Have you ever walked through the exhibit hall at a conference looking at all the products available for student support services? Your heart beats faster with excitement and as you stroll through the aisles. Your mind races as you think about how each product could help you better serve your students or consider how how much fun they could have with it!

You visit each table to get more information, and your smile conveys “our district must have this” as you fill your conference tote with wonderful giveaways and information. You might even get a stamp on a bingo card — your chance to win many wonderful prizes!

The reality sets in the next day, after the conference, when you are back to your regular routine. You don’t remember where you put the bag or what products you absolutely loved. So, you give up and settle back into your day-to-day schedule.

How can you reconnect with the interesting products you see at a conference, in a mailing, or on social media? How can you make smart decisions about where to spend your limited time and money? Here are a few tips to think through your actual need and how it relates to your current tasks:

  1. Need: Before researching or considering a specific product, assess your goals.  If you’re a school counselor, use the school counseling audit process to begin identifying the need. For example, a department may establish that it needs a tool to support the implementation of a comprehensive school counseling model.
  2. Purpose: As you look at a product, be specific about the intention or objective this product can support. If the need is a tool to implement the comprehensive model, then what components of the model does this tool serve? Go back to the audit, prioritize the items to be worked on, and select the one(s) that align with the purpose of the product. If you and your colleagues are going to focus on one model component each year, determine whether you’re looking for one tool or many.
  3. Integration: No matter how great a new product is, it will need to work alongside other products in your office or school. If it’s dependent on data from other systems, or if it will provide data to other systems, think about how that will happen. If your school is like any I’ve worked in, everyone is busy — so ideally you’ll want to automate the process of getting data in and out. Beyond just adding and consuming data from your new product, though, think about how it will integrate into the daily work in your office or school and how it can support existing initiatives.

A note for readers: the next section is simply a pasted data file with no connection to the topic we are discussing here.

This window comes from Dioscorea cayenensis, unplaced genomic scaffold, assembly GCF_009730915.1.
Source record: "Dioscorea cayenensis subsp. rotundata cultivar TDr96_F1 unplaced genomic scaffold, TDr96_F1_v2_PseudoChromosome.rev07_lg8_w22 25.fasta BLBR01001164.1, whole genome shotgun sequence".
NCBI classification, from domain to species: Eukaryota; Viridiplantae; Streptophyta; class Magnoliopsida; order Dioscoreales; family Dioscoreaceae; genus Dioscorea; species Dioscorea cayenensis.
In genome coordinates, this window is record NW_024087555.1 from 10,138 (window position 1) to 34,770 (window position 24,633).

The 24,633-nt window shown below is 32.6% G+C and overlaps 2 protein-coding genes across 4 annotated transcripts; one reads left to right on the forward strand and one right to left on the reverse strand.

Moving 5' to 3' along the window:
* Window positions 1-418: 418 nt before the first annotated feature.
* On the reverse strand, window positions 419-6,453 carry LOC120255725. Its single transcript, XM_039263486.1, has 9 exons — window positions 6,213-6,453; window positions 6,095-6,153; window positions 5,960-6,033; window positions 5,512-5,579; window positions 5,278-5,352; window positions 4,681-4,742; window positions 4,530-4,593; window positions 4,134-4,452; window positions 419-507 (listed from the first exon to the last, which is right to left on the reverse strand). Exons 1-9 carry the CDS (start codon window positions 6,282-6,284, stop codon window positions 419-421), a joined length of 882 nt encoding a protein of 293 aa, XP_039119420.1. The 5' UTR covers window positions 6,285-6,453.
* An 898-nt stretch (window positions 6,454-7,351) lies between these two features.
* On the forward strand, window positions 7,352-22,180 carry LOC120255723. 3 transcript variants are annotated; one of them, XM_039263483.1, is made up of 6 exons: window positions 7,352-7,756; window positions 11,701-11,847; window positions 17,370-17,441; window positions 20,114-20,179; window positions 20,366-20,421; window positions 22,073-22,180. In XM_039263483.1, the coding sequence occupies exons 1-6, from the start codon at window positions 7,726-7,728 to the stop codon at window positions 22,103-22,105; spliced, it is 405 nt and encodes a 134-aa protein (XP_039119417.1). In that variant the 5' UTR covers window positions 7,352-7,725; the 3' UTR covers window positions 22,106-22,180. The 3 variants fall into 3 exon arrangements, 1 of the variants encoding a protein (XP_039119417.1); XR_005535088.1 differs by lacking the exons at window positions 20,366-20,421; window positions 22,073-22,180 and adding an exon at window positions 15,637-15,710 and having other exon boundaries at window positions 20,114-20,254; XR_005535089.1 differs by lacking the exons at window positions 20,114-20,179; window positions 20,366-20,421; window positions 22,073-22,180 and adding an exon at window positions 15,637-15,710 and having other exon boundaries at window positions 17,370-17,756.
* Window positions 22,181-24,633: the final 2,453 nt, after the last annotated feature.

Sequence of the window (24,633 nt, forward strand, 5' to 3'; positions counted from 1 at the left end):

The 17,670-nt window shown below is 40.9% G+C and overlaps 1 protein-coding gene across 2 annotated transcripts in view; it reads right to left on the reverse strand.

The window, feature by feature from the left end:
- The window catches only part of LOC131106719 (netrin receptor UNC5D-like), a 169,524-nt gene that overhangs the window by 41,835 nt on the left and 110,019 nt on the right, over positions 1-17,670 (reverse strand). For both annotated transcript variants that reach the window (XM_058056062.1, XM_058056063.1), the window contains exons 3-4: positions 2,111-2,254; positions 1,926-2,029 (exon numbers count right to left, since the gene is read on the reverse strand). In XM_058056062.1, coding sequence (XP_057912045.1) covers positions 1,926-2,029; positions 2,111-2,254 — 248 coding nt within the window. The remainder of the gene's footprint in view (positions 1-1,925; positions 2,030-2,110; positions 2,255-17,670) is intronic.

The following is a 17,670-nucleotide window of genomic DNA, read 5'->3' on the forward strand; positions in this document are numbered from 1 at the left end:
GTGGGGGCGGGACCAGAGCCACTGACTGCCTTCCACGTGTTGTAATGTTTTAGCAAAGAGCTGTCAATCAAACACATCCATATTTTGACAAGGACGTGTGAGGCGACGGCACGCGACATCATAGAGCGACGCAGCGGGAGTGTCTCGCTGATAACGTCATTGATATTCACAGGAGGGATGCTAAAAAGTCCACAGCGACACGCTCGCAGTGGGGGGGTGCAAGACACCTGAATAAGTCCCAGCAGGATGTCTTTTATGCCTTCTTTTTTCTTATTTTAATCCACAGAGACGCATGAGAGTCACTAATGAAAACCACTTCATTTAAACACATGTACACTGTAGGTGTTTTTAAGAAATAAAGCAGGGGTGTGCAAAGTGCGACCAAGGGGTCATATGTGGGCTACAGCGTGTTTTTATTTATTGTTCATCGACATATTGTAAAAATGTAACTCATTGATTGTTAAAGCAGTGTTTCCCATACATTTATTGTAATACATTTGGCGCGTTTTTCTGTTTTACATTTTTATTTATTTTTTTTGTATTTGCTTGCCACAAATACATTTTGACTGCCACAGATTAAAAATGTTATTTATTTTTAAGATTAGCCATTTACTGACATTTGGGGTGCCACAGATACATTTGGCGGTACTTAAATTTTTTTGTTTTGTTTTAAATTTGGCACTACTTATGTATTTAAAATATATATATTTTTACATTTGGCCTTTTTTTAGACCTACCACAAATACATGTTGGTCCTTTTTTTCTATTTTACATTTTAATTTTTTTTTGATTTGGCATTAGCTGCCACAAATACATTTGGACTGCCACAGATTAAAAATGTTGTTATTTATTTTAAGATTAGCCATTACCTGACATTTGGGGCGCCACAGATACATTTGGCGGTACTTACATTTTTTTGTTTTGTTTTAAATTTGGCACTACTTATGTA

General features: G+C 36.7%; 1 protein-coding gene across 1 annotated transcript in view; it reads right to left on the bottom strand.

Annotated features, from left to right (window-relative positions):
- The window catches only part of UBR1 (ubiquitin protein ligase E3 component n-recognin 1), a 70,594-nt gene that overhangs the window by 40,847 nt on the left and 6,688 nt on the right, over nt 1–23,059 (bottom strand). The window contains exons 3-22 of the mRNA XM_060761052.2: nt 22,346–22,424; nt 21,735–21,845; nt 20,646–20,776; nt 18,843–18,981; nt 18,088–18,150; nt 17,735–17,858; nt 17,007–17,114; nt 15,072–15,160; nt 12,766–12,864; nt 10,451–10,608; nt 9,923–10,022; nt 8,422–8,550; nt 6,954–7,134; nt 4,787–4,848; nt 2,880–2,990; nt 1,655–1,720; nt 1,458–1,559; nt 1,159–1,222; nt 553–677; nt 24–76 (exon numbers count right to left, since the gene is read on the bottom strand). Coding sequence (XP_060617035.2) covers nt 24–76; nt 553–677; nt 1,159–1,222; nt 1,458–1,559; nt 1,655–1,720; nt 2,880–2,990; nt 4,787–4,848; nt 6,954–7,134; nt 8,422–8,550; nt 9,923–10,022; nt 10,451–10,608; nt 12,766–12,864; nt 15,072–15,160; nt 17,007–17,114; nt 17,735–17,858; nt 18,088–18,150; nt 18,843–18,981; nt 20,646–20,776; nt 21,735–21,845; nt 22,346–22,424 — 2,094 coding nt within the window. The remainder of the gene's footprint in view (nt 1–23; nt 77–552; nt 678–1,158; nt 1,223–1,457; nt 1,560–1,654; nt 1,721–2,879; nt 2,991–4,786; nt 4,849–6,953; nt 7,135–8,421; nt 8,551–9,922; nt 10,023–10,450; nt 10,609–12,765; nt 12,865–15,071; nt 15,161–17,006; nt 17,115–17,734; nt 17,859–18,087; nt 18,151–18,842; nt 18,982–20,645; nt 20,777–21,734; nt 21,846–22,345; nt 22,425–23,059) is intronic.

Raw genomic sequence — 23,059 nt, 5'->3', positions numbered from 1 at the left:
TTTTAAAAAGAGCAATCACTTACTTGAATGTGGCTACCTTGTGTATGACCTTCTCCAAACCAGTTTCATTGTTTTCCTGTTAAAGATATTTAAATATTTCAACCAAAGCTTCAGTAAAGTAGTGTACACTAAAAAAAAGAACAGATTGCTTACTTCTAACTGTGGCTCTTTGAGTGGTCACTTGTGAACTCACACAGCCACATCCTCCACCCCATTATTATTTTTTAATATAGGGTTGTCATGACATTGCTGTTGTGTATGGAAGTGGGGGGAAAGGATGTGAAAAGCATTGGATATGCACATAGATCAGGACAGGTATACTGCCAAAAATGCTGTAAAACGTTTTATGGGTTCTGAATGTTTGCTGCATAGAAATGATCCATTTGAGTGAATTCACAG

4. Results: Have others seen good results in schools or organizations like yours? How will you measure success? Before you implement a new program, set clear goals that you can use to assess whether the investment you’re making is worth it. Recognize that new initiatives need time — sometimes multiple school years — to take hold and mature, so be sure the window for measuring those results is reasonable..
  5. Budget: Tools can be expensive, but that’s only part of the story. Anything you implement will take staff time, which is also expensive and finite. Consider the total cost of buying the product, training your staff, using the product as intended, and assessing outcomes. Consider also any on-going costs. Project those costs over the length of time you believe is necessary to show results and be sure that you have a reasonable likelihood of securing the necessary budget to support the program, not just to make the initial purchase.

It’s easy to get emotionally attached to an idea or a belief that a new product can make a difference. If you follow these easy steps you can channel that enthusiasm into a constructive, organized initiative that’s more likely to have a long term impact.

Deborah Hardy

Deborah Hardy

Dr. Deborah Hardy is a senior advisor to Intellispark. She has 25 years of experience as a school counselor and is a former director of K12 school counseling services in New York. Currently Dr. Hardy works as a consultant and provides training for school counselors in developing the support for all students by embracing the whole child approach and personalized learning. Dr. Hardy works on topics such as implementing a comprehensive school counseling program, curriculum writing and technology for school counselors, multi-tiered of support process, among other topics. Dr. Hardy is an adjunct professor at NYU, LIU and Western Connecticut State University. Dr. Deborah Hardy is also founder of GuidED Consulting.